Cheerful Adulting

I tend to joke around a lot.  It just kinda comes naturally to me to want to make people laugh, poke a little fun, and make people feel comfortable enough to be themselves.

When I happened upon Christianity in my late teens, especially in the conservative world I found myself, I went internal for a while.  I got serious.  My countenance changed.  It was also happening in my college years when we all start to get more weighed down with major life decisions.

And then I remember reading through Proverbs one day as I sat in my apartment.  My experience with Proverbs was and is that I just keep reading through the one-liners until one hits me that seems to be relevant to the moment, and I reflect on it.

And this one, that probably many of you know, found me:

Proverbs 17:22 A cheerful heart is a good medicine, but a downcast spirit dries up the bones.

At the time, I think it served as a justification for the resurgence of my proclivity for all things silly. The pranks made a come back, I started trying to host more cut-loose parties at my place and overall I just relaxed a little.

Now, I think we can all conclude that this might not be the strongest illustration of what the proverb writer had in mind, but as is always the case with well-meaning youth, I was doing my best.

Mitch Buchanan offers students at the Institute for G.O.D. job training. Mitch is great at customer service, appreciation, and anything related to making friends. His quality of service is a product of his cheerfulness.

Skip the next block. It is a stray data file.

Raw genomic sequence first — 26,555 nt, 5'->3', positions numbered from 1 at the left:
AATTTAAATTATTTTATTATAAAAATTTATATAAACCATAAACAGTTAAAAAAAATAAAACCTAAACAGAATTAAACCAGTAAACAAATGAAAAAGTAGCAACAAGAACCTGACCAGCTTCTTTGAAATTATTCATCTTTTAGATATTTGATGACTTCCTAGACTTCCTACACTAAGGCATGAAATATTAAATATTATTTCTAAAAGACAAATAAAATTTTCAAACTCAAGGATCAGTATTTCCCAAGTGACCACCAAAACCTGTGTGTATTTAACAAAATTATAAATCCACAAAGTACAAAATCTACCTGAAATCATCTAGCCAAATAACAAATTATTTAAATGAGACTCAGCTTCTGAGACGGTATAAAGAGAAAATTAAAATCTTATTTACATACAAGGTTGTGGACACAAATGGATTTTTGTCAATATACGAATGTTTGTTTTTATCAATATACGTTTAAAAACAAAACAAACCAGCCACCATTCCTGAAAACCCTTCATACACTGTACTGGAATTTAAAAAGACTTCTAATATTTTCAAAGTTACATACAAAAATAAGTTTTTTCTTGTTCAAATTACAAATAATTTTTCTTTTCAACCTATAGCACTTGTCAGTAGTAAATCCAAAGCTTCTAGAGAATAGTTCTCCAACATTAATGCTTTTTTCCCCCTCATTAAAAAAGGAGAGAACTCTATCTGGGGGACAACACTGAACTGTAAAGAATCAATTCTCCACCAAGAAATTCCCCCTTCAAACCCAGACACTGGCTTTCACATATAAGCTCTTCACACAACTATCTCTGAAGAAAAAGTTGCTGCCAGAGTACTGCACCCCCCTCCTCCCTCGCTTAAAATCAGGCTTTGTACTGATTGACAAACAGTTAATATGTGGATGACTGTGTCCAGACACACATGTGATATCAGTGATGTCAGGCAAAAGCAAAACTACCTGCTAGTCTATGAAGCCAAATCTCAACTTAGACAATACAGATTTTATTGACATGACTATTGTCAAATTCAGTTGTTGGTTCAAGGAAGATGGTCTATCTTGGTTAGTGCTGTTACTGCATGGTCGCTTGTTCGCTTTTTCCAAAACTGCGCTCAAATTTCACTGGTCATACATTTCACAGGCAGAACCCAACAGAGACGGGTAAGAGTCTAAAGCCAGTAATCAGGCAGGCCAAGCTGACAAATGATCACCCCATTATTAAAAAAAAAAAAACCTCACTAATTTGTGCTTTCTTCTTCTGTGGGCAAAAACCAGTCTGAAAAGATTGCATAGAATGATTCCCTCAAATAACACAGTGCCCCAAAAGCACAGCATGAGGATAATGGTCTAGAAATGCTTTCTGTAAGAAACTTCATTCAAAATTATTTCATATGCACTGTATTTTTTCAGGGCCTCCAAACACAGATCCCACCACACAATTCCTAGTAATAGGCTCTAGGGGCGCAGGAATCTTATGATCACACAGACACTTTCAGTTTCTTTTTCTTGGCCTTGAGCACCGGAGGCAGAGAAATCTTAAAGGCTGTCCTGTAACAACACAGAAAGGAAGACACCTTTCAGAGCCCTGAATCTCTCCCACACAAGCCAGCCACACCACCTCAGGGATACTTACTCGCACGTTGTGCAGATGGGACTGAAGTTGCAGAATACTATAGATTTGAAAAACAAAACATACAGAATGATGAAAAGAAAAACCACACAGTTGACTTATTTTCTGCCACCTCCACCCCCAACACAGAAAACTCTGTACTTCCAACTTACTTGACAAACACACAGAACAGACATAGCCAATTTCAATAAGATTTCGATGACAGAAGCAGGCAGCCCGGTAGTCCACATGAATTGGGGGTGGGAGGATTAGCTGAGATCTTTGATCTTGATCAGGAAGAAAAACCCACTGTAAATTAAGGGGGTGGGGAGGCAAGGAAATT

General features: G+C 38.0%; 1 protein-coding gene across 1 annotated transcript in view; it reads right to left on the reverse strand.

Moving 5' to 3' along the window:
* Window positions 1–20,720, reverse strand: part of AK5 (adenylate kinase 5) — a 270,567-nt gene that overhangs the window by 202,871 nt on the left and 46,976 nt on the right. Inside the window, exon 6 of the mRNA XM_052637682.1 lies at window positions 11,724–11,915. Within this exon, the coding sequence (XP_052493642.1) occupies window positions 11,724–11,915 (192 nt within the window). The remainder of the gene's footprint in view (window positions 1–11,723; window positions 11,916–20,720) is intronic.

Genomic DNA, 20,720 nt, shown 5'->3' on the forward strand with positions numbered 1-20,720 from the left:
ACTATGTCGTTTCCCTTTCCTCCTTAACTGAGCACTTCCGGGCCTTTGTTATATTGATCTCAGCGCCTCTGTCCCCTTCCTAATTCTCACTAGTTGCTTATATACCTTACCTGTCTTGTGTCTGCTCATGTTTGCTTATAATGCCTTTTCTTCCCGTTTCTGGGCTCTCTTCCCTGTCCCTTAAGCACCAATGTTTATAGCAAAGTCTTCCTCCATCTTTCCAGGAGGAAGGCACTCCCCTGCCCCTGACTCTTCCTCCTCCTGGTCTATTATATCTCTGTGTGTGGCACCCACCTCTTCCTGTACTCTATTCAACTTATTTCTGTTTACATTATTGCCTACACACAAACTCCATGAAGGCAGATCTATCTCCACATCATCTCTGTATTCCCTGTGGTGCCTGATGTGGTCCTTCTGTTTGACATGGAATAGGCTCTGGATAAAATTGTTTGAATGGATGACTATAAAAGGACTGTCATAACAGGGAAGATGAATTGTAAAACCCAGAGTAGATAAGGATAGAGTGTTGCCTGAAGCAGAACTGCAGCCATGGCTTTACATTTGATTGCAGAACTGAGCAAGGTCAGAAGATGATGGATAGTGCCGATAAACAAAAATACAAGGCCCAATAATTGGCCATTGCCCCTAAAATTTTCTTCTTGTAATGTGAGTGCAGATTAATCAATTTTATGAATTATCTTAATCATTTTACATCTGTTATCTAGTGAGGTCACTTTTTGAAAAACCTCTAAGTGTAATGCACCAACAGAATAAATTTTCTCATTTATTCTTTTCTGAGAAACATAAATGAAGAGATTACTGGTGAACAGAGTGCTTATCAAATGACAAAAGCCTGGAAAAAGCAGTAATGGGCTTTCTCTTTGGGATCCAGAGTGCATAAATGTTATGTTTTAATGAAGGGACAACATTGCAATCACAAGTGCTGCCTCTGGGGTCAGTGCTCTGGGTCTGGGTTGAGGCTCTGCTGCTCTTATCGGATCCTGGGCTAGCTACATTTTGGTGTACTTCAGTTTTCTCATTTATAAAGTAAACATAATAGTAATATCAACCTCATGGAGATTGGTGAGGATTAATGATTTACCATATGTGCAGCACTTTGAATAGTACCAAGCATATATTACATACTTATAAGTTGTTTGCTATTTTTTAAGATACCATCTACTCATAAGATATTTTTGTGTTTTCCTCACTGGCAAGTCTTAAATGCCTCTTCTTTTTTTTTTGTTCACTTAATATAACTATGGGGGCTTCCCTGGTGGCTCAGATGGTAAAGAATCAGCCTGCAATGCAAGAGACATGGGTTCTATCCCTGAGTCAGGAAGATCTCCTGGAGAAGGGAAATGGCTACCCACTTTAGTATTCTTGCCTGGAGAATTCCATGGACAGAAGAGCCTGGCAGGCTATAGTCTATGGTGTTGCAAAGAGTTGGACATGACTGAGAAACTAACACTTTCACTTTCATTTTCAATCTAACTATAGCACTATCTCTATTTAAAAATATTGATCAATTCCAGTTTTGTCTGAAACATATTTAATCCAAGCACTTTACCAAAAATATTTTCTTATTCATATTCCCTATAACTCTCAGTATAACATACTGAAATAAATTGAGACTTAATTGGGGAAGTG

As I’ve grown older, got married, had three children, worked a full-time job to provide for that family, and taken on responsibilities in ministry, I have revisited this proverb.

Recently, Mitch went on a delegation trip to East Africa where he was able to conduct computer training, capture video footage, and encourage our community there in the Word. Mitch is well-known in Africa, where they often describe him as "jovial." 

Responsibility can weigh on a person.  Millennials have actually made a verb for the struggles of transitioning into adult responsibilities.  It’s called ‘adulting.'  And then beyond that, the longer you live, the more likely you are to encounter difficult circumstances.  That’s just the course of life for most of us.

And so when someone possesses a cheerful heart, its connection to medicine is more than a metaphor.  It’s a reality.  In the days of antidepressants and other coping mechanisms, we’ve all felt the actual medicine a cheerful person can be in our life.

I have a friend named Mitchell Buchanan who displays the kind of contagious cheer that people are attracted to.  He quickly and naturally befriends people, he loves to learn people’s stories and he loves a good time.

I’ve also known Mitch for over a decade.  And I watched this gift in him mature.  I’ve watched him grow this gift into a great sense for hospitality for those around him.  I’ve watched him accommodate the needs of those working for him when he is leading a work shift so that they can feel comfortable.  And I’ve watched him make these transitions with a lot of intention.

As I asked people about who serves as this sort of medicine in their life, I got lots of varying answers.  Co-workers, spouses, friends, children - all serve as medicine for those in their midst.  In fact, it’s a gift we can all be to one another at different seasons in life.  It’s not up to just the Mitchells of the world, it’s up to all of us to decide to serve others in this way when we all inevitably experience those downcast moments.